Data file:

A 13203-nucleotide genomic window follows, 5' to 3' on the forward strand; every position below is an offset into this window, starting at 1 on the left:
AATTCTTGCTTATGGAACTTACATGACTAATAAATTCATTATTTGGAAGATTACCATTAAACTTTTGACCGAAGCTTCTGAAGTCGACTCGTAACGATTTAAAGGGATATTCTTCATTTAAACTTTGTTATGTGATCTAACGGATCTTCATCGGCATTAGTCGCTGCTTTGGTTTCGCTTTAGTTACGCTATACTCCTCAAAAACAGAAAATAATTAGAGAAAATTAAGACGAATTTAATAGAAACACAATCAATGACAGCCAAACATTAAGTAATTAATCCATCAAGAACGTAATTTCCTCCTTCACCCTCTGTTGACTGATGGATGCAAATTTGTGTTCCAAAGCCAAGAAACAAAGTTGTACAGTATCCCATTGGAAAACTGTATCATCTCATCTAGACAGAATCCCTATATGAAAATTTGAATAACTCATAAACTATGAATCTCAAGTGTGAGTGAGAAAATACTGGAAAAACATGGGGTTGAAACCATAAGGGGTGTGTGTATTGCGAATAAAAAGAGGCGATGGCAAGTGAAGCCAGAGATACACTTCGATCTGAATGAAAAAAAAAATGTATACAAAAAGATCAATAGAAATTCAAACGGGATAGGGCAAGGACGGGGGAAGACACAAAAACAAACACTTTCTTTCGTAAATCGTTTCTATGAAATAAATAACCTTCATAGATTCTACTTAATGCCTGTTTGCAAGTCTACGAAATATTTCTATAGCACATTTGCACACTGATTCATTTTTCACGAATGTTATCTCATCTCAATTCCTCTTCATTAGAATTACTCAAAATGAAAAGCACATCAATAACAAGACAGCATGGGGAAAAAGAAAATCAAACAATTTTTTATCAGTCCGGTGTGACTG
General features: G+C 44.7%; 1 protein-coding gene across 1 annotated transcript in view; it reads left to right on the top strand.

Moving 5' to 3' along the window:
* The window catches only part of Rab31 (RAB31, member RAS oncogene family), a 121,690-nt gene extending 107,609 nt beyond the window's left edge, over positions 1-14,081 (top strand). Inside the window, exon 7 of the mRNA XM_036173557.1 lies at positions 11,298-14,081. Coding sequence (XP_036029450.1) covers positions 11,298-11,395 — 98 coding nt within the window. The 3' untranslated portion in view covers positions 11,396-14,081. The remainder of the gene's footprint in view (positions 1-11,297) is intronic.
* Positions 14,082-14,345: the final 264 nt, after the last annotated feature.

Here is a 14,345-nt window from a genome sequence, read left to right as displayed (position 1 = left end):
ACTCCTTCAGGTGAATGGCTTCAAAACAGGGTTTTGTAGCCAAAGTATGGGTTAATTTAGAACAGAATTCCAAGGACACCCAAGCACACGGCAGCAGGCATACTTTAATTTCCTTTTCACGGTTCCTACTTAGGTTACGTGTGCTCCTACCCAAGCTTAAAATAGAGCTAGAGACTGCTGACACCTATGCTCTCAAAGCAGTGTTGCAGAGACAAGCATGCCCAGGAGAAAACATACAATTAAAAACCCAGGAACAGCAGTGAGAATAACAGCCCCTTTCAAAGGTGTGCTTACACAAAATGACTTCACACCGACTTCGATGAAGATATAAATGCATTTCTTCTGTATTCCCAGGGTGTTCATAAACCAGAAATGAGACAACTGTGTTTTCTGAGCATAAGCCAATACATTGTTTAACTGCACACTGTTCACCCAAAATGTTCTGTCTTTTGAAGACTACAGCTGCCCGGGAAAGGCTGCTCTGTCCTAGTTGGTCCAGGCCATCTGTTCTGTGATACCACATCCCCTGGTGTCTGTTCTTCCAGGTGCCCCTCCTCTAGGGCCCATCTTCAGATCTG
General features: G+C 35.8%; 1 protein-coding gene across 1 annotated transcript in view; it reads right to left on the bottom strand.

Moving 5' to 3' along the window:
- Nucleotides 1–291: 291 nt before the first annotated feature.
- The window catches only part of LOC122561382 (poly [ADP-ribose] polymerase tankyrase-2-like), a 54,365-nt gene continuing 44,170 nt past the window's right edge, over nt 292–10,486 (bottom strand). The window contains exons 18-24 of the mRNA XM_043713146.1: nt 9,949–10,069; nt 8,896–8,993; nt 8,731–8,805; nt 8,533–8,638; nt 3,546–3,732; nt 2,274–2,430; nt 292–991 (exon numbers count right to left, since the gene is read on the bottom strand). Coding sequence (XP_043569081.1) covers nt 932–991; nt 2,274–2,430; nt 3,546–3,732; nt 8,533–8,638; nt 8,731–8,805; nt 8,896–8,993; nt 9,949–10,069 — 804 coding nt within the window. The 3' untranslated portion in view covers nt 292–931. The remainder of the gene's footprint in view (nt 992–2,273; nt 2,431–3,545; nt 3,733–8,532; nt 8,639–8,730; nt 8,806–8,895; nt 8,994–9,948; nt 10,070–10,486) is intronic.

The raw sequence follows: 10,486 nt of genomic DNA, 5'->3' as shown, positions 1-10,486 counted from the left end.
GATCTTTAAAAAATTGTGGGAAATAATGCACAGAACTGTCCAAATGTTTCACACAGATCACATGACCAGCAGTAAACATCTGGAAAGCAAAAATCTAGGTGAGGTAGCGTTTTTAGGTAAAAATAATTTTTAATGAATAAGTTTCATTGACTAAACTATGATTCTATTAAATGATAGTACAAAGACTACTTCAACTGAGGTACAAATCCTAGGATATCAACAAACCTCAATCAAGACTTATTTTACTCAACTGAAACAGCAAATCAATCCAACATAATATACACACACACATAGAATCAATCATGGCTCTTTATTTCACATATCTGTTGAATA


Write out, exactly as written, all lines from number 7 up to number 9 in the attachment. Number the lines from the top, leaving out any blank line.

Here is a 14,345-nt window from a genome sequence, read left to right as displayed (position 1 = left end):
ACTCCTTCAGGTGAATGGCTTCAAAACAGGGTTTTGTAGCCAAAGTATGGGTTAATTTAGAACAGAATTCCAAGGACACCCAAGCACACGGCAGCAGGCATACTTTAATTTCCTTTTCACGGTTCCTACTTAGGTTACGTGTGCTCCTACCCAAGCTTAAAATAGAGCTAGAGACTGCTGACACCTATGCTCTCAAAGCAGTGTTGCAGAGACAAGCATGCCCAGGAGAAAACATACAATTAAAAACCCAGGAACAGCAGTGAGAATAACAGCCCCTTTCAAAGGTGTGCTTACACAAAATGACTTCACACCGACTTCGATGAAGATATAAATGCATTTCTTCTGTATTCCCAGGGTGTTCATAAACCAGAAATGAGACAACTGTGTTTTCTGAGCATAAGCCAATACATTGTTTAACTGCACACTGTTCACCCAAAATGTTCTGTCTTTTGAAGACTACAGCTGCCCGGGAAAGGCTGCTCTGTCCTAGTTGGTCCAGGCCATCTGTTCTGTGATACCACATCCCCTGGTGTCTGTTCTTCCAGGTGCCCCTCCTCTAGGGCCCATCTTCAGATCTG
General features: G+C 35.8%; 1 protein-coding gene across 1 annotated transcript in view; it reads right to left on the bottom strand.